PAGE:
A passing glance at Romney's trade policy with China in his "Plan for Jobs and Economic Growth" reveals a mix of reasonable and antagonistic headlines. The more negative ones include "Impose Targeted Tariffs or Economic Sanctions" and "Designate China a Currency Manipulator and Impose Countervailing Duties."

The currency manipulator line is a common one that Romney has used on the election trail, but it is also popular among Democrats.

It may be empty rhetoric.

"Labeling China as a currency manipulator is probably one of the political things out there, but it's not really clear what the appropriate level for the yuan is," said Michelle Gibley, director of international research at Charles Schwab. "To think that by forcing China to appreciate their currency that suddenly our trade balance with them will equalize is probably a mistaken assumption."

In other words, the United States is the largest consumer in the world, so if we aren't buying our toys from China, we'll find them somewhere else.

On the other hand, Romney has highlighted some serious concerns in his trade policy with China, like "Protect and Pursue Legal Rights" and "Improve Enforcement at the Border," which calls out "unscrupulous exporters in China and elsewhere" to evade measures the United States imposes in response to unfair trade practices.

"The business community that has traditionally been the biggest backer of U.S.-China relations, because of Chinese policy actions -- intellectual property, national champion industries in China -- has caused the business community to pull back and want the U.S. government to play more of a role," said Thomas Fingar, former chief of the China Division at the U.S. State Department.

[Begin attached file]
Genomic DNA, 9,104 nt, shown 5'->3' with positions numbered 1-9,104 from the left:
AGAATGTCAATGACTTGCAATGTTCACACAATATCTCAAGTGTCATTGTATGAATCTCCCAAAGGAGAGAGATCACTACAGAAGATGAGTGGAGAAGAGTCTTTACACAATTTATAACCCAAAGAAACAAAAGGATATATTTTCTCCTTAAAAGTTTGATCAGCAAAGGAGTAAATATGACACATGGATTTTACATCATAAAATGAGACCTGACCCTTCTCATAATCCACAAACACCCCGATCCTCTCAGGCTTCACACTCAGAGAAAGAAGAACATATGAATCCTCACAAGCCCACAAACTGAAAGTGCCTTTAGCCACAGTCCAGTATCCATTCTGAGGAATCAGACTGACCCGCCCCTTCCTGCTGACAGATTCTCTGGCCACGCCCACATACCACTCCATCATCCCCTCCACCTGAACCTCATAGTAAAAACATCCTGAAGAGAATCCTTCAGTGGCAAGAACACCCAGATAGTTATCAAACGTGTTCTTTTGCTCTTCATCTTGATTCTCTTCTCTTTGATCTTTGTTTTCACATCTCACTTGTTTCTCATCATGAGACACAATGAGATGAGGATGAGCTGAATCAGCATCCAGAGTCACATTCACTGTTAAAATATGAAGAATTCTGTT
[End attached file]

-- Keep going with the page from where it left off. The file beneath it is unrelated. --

Fingar added that the business community recently has deferred to the government to "play the heavy" to go in and thump the Chinese on the head so it could continue to do business without the broader worries of intellectual property theft and other illegal actions by Chinese firms.

This part of Romney's plan -- to punish Chinese companies for unfair and illegal actions -- suggests the Republican nominee's willingness for government intervention to mix with "free enterprise" so as to promote an open market that provides more a favorable investment environment for American firms.

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